Reunion

Saturday 2nd August 2008.

It was a sweet reunion. Meeting new as well as trusted friends from the first gathering of year 2000, from the formative year of 2001, from the second gathering of year 2001 (whilst I was strapped under weighted traction for 42 days in a hospital bed due to a leg bone fracture), and from the third gathering in year 2002.

The venue was beautiful, amidst flowing stream of cool, crystal clear waters in the hills of Gombak off the old Gombak-Bentong road.

The children of the friends were even more beautiful, just like ours.

I wished I could stay until the end of the program, but I had to reluctantly leave after lunch, to meet another equally important group of friends at another place.

My Long Lost Friends

It has been a long journey across the gulf of time. 36 years. The last time I saw these two friends of mine was back in 1972, when we were in year 6 of primary school in Jerteh, Terengganu. We were only 12 years old then.

Then on Friday 25th April 2008 at a mosque near my house, after Asar prayer, someone that I had noticed had been scrutinizing me approached and asked me if I was me. It was my friend Wan Ismail. Sorry my friend, all those years had muddled my mind. It was a chance encounter. Maybe a one in a million chance. And I was grateful for that. And he gave me information about another long lost friend.

And today Thursday 8th May 2008, I connected with that other friend, via email. Wan Azmi.

Alhamdulillah, all praises be to Allah.

My friends, we must meet soon. So many things to talk about and catch up with.

Exotic fruits from my childhood

On my last night Wednesday, March 5, 2008, here in Washington, D.C., my newfound friends from the Embassy of Malaysia took me to dinner at Penang (Restaurant) in Bethesda, Maryland. It was Kak N’s idea. And she was joined by Kak Mun and Kak Siti as well as Suhaimi and Amir, who drove me there, in the chill of the wintry evening, from my hotel.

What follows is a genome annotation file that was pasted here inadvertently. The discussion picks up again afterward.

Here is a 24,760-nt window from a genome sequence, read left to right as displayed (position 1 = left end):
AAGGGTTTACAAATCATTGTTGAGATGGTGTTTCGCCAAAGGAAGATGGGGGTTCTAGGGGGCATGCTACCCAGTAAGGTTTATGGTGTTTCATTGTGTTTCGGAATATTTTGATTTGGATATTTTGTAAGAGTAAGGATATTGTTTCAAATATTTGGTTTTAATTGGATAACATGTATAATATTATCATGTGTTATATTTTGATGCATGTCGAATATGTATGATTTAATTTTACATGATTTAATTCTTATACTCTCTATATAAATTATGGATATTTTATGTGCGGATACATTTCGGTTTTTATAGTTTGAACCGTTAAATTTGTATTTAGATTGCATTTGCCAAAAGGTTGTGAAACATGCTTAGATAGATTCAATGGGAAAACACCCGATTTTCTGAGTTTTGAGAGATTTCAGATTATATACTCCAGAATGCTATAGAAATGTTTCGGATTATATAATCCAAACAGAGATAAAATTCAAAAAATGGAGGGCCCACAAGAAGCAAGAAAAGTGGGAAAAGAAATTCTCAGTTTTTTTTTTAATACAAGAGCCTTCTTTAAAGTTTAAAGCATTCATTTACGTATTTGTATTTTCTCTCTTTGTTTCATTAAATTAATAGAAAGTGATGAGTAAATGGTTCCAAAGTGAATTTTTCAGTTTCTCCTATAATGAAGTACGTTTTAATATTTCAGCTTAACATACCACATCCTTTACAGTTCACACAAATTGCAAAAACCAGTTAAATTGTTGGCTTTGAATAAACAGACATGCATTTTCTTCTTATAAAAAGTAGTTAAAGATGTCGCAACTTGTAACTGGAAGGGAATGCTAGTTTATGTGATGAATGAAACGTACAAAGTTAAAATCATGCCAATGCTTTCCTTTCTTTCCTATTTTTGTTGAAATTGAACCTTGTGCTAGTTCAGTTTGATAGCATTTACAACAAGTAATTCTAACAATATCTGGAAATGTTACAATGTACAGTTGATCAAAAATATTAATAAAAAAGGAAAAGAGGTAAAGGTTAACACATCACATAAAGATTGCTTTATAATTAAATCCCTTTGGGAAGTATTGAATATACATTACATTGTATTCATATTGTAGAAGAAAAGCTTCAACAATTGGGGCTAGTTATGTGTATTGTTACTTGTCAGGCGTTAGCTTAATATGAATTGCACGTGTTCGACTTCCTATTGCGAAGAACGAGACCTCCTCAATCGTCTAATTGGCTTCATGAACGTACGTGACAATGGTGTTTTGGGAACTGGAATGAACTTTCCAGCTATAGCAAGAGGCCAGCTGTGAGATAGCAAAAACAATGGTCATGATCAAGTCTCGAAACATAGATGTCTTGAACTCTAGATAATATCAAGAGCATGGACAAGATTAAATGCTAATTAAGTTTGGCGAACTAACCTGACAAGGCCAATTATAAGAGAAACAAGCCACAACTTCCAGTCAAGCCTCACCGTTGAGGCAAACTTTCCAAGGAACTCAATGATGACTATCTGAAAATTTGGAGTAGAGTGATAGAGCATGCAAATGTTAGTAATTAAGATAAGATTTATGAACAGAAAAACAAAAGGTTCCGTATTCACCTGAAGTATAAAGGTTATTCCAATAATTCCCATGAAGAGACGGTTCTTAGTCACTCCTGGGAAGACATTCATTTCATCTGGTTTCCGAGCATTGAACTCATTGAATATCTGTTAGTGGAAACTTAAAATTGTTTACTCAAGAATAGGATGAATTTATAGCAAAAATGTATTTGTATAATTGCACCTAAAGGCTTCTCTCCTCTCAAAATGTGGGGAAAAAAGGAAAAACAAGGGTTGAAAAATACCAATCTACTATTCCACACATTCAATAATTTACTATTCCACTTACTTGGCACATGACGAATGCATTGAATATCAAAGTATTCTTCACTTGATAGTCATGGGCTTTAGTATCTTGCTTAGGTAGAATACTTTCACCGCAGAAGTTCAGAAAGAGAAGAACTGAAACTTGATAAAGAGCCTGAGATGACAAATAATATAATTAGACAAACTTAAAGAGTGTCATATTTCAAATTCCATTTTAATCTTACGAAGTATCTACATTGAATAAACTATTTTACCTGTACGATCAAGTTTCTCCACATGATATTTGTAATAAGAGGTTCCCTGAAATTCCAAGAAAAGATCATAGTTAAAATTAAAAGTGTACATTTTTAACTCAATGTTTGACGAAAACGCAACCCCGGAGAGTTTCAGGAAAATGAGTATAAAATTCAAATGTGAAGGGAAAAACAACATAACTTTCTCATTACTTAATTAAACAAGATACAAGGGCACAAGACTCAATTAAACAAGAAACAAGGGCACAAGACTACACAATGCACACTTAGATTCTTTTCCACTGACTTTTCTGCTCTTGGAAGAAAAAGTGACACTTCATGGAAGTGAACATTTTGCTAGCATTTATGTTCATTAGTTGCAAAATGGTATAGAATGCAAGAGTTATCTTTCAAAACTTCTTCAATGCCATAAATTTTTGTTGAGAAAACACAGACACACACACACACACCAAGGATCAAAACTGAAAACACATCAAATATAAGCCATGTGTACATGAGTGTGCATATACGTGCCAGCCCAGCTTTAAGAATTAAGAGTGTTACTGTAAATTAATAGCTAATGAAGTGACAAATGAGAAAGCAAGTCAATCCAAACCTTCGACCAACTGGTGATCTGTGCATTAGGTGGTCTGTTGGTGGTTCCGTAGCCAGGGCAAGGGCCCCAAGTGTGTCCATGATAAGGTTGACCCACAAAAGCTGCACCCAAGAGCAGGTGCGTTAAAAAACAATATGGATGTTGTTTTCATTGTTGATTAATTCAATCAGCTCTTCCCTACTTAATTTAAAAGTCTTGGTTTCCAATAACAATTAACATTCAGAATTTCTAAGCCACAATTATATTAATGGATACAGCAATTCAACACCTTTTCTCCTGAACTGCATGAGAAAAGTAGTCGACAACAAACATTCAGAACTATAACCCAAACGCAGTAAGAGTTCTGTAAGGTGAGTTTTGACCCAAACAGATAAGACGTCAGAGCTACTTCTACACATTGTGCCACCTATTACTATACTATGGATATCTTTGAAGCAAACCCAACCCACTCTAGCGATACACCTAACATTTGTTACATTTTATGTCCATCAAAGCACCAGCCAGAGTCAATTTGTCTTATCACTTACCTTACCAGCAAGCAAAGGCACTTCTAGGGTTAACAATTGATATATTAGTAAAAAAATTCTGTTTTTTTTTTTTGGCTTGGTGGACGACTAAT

Over splendid dishes of specially-ordered “upright” fried snapper, pasembur, giant popia, belacan-fried watercress (looked like kangkong), soy sauce-fried sotong, Penang home made tofu, mee goreng mamak, rice and other dishes which I could not remember, we talked about a great many things – the upcoming March 8, 2008 Malaysian 12th General Election, voting away from home, etc, etc, and about certain exotic fruits from our childhood.

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My first post .. from the hinterlands of Pahang, Malaysia

Assalamualaikum.

Hello World.

Here I am. My first post on php-mySQL weblog that I self-installed on my own personal webserver.

What follows below is a post that I made elsewhere last Saturday 9th February 2008, that I want to share here.

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It’s Saturday 9th February 2008 9:38am Malaysian Time (+08:00 GMT).

I’ve just completed registering this blog several minutes ago, using a Toshiba Satellite notebook PC with Sierra Wireless AirCard 875 3G datacard.

I’m here at my wife’s village in Kg Durian Sebatang, Dong, Raub, Pahang since yesterday afternoon 8th February, the second day of the Chinese New Year.

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Test

Test

Gambar-gambar Majlis Berkhatan 2009 Masjid Al-Falah USJ 9

Gambar-gambar sekitar Majlis Berkhatan 2009 Masjid Al-Falah USJ 9, UEP Subang Jaya, Selangor yang telah selamat diadakan pada Ahad 6 Disember 2009.

Sila klik gambar untuk paparan imej lebih besar.

Untuk muat turun, selepas imej besar dipapar di skrin, klik kanan pada tetikus anda dan “Save Picture As” (Windows Internet Explorer / Mozilla Firefox)